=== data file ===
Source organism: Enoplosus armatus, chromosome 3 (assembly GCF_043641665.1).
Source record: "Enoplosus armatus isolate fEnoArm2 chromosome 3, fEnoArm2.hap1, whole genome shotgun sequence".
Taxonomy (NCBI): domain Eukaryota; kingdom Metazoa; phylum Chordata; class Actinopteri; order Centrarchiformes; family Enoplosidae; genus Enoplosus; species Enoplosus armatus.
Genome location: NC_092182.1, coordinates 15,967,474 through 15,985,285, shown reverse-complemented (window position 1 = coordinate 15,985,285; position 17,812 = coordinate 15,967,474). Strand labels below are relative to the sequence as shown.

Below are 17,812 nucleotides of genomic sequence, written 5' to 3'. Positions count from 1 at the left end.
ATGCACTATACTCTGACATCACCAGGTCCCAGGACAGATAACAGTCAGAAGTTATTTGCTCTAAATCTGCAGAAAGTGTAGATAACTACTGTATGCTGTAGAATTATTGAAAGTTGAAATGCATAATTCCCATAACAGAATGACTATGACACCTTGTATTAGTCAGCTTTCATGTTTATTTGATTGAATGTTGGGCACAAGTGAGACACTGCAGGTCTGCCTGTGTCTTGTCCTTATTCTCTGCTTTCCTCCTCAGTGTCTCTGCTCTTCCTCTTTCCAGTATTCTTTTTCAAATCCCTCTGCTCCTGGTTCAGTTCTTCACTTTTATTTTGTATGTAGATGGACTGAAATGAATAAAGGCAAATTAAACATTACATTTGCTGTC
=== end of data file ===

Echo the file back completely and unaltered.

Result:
Source organism: Enoplosus armatus, chromosome 3 (assembly GCF_043641665.1).
Source record: "Enoplosus armatus isolate fEnoArm2 chromosome 3, fEnoArm2.hap1, whole genome shotgun sequence".
Taxonomy (NCBI): domain Eukaryota; kingdom Metazoa; phylum Chordata; class Actinopteri; order Centrarchiformes; family Enoplosidae; genus Enoplosus; species Enoplosus armatus.
Genome location: NC_092182.1, coordinates 15,967,474 through 15,985,285, shown reverse-complemented (window position 1 = coordinate 15,985,285; position 17,812 = coordinate 15,967,474). Strand labels below are relative to the sequence as shown.

Below are 17,812 nucleotides of genomic sequence, written 5' to 3'. Positions count from 1 at the left end.
ATGCACTATACTCTGACATCACCAGGTCCCAGGACAGATAACAGTCAGAAGTTATTTGCTCTAAATCTGCAGAAAGTGTAGATAACTACTGTATGCTGTAGAATTATTGAAAGTTGAAATGCATAATTCCCATAACAGAATGACTATGACACCTTGTATTAGTCAGCTTTCATGTTTATTTGATTGAATGTTGGGCACAAGTGAGACACTGCAGGTCTGCCTGTGTCTTGTCCTTATTCTCTGCTTTCCTCCTCAGTGTCTCTGCTCTTCCTCTTTCCAGTATTCTTTTTCAAATCCCTCTGCTCCTGGTTCAGTTCTTCACTTTTATTTTGTATGTAGATGGACTGAAATGAATAAAGGCAAATTAAACATTACATTTGCTGTC